Matt Reilly is a WWCC EV Alumni and co-founder/co-winemaker at Prospice in Walla Walla, WA. This is our conversation on how an architect swaps out blueprints for punch downs while chasing balance, in the bottle.
Dorian Williams: Could you update some basic information, like the date of graduation from the EV program, current employer/position, social media handles, and preferred contact details?
Matt Reilly: Class of 2016
@prospicewines – Instagram
DW: OK so how did you get into wine?
MR: My parents were always huge wine consumers, collectors, aficionados, so wine was always present and a topic of conversation. When I moved to Spokane in 2007, I quickly found myself falling off the deep end into all things wine. I visited Barrister Winery and joined my first wine club, started going to tasting events at every opportunity, and traveling to Walla Walla all in my first year in WA. By 2011 I knew that I wanted to make the transition from architecture into wine.
DW: Is there someone in the EV world that you admire, including fellow EV alums?
MR: Brandon Moss. He is a good friend and I worked for him at Gramercy for 2 1/2 years. He is the same age as me, has accomplished so much, and had a focused drive towards wine from an early stage. He started at Gramercy right out of school and worked hand in hand with Greg Harrington to build Gramercy into a highly regarded/respected winery, not to mention one of my favorites. Beyond that, there are so many people in the wine industry, like ourselves, who have left behind successful careers to pursue their passion in wine. I admire and respect them all for taking the plunge.
DW: What’s special to you about working in the wine industry?
MR: I love crafting and making something tangible that can be shared with others. In architecture school we always talked about the “art of making” and to me this is a very pure form of that.
DW: What is your favorite part of your job?
MR: The camaraderie we have with other wineries in the industry. We share customers, share wine, share stories, and have a good time catching up with good food and drinks. Tasting wine is always a plus and harvest is exhilarating, but I find that I feed off customer interactions. Whether in the tasting room or out in the market, I pull a lot of energy and enjoyment from sharing wine, talking about wine, and sharing our story.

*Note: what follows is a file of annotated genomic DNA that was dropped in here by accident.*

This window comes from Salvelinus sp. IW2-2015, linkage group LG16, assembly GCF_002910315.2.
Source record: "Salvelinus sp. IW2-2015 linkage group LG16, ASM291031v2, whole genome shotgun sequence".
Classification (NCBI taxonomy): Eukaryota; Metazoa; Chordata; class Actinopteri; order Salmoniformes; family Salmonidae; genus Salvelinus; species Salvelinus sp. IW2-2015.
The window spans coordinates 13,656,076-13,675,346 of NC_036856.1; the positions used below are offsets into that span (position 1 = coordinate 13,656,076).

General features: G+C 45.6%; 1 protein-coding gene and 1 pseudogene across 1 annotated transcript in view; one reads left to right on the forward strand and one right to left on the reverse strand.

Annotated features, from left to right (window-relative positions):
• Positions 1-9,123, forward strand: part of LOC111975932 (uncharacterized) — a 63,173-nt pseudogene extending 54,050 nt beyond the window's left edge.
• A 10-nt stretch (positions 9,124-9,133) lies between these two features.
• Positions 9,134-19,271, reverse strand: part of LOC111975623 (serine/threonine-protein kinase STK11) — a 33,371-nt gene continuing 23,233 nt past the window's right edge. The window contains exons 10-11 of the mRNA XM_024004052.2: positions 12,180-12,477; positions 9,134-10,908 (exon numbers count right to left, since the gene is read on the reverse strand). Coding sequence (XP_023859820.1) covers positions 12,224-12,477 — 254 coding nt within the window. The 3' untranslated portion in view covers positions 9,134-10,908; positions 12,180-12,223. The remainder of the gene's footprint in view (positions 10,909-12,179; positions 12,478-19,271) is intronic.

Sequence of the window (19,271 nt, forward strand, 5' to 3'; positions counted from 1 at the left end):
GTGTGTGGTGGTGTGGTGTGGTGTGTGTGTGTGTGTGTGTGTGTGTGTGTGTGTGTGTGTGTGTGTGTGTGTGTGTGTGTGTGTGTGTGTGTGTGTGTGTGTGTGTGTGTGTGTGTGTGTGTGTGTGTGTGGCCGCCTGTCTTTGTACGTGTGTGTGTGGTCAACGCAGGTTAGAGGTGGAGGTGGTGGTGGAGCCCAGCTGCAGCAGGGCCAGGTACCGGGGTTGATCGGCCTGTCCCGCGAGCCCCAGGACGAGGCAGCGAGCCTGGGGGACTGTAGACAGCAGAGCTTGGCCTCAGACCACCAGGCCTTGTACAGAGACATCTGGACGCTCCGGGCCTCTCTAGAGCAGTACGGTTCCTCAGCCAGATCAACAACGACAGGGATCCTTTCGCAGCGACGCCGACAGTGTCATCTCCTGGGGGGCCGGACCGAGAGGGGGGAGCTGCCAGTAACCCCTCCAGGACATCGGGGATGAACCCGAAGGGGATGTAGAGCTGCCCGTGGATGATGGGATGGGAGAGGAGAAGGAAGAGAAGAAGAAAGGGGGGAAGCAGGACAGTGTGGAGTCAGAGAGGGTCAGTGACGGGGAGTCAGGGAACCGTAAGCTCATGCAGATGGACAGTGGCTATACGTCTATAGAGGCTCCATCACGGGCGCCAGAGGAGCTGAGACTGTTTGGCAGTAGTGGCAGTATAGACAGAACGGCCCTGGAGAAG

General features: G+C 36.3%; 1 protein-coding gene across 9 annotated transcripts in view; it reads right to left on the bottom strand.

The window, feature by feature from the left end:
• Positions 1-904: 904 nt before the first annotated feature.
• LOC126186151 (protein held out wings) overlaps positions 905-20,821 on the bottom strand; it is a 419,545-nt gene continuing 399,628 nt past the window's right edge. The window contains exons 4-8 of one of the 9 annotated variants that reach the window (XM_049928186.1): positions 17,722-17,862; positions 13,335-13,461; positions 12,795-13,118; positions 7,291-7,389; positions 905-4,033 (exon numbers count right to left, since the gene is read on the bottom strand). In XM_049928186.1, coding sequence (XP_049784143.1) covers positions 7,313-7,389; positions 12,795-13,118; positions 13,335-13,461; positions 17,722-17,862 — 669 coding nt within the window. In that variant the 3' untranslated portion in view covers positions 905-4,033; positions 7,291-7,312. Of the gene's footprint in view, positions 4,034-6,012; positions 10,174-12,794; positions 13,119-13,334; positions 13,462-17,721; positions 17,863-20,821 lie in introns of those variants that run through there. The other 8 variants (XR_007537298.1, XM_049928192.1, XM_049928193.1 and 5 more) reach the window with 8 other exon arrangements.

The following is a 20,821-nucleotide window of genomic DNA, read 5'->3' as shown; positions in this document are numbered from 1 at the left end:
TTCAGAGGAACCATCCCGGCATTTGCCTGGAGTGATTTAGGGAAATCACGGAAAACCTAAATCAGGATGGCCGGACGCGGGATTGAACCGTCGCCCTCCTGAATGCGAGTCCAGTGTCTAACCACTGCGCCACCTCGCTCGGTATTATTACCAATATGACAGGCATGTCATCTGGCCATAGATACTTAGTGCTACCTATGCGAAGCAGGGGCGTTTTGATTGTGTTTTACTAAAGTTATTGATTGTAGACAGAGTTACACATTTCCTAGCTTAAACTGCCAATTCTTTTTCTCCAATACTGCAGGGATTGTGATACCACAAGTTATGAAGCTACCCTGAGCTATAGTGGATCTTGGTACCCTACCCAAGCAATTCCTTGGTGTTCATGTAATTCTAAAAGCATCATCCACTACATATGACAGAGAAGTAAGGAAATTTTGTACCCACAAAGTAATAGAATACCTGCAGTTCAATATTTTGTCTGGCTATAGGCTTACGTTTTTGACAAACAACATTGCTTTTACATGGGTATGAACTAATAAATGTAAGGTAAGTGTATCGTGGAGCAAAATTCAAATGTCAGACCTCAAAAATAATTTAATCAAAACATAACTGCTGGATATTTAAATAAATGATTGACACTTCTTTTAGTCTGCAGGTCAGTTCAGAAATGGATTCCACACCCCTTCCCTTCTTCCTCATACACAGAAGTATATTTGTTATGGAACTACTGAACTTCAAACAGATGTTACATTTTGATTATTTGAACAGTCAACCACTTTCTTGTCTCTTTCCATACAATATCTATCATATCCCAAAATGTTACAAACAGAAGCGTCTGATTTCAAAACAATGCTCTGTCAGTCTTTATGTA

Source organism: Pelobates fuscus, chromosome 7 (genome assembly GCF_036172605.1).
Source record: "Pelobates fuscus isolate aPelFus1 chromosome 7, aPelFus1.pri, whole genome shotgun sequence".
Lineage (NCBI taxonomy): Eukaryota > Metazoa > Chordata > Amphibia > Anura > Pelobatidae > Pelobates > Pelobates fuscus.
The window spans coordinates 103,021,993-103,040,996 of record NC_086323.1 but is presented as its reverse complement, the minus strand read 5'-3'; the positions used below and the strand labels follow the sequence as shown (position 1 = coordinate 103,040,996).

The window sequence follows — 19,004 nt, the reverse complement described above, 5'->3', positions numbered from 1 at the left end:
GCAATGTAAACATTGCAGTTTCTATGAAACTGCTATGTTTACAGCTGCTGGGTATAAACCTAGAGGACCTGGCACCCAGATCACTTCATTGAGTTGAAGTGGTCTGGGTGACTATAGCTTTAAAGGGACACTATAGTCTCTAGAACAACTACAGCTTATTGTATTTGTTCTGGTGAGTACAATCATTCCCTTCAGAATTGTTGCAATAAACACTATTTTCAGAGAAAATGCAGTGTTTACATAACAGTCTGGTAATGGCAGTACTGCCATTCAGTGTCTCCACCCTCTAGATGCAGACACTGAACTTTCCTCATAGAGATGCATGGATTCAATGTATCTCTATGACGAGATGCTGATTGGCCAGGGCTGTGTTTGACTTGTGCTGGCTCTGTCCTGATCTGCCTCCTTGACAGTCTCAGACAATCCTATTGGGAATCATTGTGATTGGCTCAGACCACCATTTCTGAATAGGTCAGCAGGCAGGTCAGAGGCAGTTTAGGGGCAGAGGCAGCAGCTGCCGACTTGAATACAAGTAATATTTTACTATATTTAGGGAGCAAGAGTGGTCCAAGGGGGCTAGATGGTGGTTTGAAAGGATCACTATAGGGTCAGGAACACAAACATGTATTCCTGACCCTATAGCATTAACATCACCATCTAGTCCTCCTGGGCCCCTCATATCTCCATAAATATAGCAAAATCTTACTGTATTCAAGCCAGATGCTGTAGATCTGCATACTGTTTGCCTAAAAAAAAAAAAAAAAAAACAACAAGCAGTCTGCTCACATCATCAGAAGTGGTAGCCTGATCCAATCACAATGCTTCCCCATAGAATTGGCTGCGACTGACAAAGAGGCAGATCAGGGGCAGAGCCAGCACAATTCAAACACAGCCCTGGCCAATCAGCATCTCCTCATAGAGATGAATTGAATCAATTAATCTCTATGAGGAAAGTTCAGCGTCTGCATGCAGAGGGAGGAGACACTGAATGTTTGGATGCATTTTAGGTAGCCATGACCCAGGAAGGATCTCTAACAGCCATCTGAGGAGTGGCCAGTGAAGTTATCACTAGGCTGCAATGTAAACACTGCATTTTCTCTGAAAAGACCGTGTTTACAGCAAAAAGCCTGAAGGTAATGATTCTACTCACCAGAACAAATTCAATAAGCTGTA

DW: What are some of the challenges you’ve faced while in the industry?
MR: Time. Launching a business in this industry requires a lot of time and attention around the clock and it can be difficult to find balance.
DW: What do you think differentiates and excites you about Washington wine?
MR: We have an incredible climate for producing so many wines at a world class level. The fact that we work with so many varieties can be dumbfounding to winemakers from other regions, but we have so many micro-climates that suit themselves to an array of varieties. And there are surely still more areas and micro-climates that are untapped and waiting to be explored.
DW: How do you foresee climate change or social issues affecting the local industry in the next few years?
MR: The world around us is constantly evolving and you must stay nimble and have the ability to adapt. Consumers are taking a growing interest in the where, how, and why behind the products they are purchasing. You need to be thoughtful about what you are doing, stay true to who you are, and be open about it. Authenticity is key.
The climate aspect is interesting and difficult. It is unquestionable that the climate is changing. In an industry that is agriculture based, we are at the whim of Mother Nature, and we will have to be attentive, thoughtful, and on top of growing practices every year. You must be able to assess and adapt on the fly. You can’t be stuck in the mentality of “that’s the way we have always done things”. We have already seen some instances of this in past vintages, but ability to adapt to climate change, and difficult weather patterns associated with it, will begin to separate good wine makers from the rest.
DW: What are some up-and-coming trends in wine that you’re following?
MR: Bubbles and sustainability. We love bubbles but we will only make it when we can find the right sourcing. It seems some people are bending over backwards to get on the bubble trend. They are force carbonating wine or are jumping into Pet Nat in a somewhat haphazard way. We would like to make a traditional method sparkling wine with beautiful chardonnay fruit from the Gorge or the Willamette Valley but will continue to be patient with that desire and not force it.
DW: What advice can you share with future EV graduates?
MR: Be patient. Be thoughtful. Make a plan and execute on that plan with an attention to detail and with focus and purpose.